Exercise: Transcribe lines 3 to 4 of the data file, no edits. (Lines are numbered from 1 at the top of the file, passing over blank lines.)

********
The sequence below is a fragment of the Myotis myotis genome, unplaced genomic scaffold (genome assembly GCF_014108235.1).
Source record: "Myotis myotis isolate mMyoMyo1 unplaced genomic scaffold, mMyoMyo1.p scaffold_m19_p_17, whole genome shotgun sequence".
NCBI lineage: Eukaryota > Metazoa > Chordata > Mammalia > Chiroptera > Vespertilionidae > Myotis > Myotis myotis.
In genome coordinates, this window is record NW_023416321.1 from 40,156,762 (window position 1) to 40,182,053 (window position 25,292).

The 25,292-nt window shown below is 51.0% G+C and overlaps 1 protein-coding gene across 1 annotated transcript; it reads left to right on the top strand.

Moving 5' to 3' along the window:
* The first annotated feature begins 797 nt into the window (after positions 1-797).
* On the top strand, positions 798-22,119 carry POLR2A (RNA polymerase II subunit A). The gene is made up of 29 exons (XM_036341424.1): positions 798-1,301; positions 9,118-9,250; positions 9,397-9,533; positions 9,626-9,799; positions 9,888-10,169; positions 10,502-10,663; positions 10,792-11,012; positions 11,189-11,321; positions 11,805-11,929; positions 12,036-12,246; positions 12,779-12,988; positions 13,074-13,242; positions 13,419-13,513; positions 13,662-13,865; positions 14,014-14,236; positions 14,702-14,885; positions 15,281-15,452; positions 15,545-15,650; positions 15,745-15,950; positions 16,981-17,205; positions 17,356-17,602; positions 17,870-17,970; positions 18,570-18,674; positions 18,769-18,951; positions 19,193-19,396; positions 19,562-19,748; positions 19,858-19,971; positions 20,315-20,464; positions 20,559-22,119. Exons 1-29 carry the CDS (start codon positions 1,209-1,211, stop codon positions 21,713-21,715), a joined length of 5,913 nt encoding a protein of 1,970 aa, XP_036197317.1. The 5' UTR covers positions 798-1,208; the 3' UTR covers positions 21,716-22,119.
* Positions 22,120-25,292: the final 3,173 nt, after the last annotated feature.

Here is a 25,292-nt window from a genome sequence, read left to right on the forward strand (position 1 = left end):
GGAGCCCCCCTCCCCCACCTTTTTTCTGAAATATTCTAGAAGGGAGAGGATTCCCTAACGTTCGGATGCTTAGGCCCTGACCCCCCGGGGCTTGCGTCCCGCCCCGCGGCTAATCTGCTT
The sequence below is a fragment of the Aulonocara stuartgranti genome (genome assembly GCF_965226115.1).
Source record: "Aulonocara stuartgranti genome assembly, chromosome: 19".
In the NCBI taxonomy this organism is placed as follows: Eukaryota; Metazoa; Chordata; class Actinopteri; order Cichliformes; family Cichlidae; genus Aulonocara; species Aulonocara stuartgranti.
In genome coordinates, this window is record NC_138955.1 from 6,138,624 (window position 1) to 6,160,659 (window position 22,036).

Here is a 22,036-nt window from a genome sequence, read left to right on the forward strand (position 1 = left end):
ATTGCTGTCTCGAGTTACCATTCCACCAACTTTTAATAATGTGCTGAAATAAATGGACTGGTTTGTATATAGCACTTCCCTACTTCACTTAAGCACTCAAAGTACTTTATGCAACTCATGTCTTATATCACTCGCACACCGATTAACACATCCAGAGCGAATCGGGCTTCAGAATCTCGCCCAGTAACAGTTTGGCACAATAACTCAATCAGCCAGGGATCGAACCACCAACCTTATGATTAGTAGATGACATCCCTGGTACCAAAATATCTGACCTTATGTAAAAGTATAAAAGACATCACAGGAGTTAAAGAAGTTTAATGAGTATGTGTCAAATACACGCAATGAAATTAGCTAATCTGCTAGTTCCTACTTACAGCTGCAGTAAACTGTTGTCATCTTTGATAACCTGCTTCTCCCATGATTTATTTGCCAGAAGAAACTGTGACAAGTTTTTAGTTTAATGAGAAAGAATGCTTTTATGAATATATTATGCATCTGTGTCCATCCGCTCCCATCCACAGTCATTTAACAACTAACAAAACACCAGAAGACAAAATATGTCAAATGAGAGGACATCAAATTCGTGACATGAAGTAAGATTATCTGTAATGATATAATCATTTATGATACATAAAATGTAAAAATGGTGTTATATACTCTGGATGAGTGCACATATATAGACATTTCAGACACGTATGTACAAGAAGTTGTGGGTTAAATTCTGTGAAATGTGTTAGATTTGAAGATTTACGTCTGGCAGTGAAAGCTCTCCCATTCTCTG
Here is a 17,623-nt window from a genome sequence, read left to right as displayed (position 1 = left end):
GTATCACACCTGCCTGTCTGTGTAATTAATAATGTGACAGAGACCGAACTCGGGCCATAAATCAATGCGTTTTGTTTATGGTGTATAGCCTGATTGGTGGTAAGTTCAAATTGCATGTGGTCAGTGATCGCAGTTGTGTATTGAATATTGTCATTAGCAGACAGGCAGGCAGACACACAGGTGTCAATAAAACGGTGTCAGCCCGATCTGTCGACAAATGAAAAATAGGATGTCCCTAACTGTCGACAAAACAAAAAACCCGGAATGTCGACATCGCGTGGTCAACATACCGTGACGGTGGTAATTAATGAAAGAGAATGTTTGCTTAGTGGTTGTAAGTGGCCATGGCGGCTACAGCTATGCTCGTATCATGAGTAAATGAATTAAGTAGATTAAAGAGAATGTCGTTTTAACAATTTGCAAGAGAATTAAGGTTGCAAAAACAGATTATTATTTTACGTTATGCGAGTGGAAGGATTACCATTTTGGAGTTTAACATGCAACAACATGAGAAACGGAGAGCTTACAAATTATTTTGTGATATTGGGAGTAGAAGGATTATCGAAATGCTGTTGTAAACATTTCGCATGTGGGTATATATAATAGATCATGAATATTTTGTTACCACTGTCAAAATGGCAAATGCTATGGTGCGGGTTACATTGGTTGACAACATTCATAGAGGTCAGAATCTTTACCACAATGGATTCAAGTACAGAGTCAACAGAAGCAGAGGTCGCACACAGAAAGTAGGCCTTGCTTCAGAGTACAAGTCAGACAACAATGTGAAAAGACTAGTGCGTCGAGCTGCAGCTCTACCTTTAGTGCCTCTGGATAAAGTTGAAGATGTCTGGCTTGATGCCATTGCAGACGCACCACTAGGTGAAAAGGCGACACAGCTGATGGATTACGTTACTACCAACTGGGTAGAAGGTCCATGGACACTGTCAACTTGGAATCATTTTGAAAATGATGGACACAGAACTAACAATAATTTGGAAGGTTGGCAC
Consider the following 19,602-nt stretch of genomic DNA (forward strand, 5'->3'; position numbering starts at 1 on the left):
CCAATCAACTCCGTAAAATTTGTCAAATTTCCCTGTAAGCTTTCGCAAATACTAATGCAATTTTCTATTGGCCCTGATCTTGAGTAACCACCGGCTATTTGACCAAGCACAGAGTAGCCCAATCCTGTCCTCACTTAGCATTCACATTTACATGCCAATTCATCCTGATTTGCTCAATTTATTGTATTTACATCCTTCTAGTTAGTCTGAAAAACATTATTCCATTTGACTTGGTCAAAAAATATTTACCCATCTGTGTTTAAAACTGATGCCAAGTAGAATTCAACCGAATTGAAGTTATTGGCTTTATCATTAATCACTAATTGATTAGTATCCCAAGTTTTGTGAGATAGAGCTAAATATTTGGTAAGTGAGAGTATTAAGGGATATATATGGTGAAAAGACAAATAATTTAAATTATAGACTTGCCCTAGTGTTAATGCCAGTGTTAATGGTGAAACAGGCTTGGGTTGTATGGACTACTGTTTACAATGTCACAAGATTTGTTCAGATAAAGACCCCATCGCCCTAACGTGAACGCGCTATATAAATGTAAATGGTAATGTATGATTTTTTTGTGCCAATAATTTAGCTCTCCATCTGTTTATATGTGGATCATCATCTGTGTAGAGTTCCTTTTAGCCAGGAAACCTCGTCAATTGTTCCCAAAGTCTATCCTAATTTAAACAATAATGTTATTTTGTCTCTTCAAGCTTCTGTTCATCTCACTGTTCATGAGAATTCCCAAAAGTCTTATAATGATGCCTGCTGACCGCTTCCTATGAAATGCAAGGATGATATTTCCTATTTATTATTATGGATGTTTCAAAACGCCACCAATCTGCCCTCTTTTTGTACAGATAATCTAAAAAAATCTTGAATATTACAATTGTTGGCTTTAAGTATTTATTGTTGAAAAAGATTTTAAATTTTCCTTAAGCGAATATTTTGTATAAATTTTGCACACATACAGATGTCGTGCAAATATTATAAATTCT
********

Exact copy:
NCBI lineage: Eukaryota > Metazoa > Chordata > Mammalia > Chiroptera > Vespertilionidae > Myotis > Myotis myotis.
In genome coordinates, this window is record NW_023416321.1 from 40,156,762 (window position 1) to 40,182,053 (window position 25,292).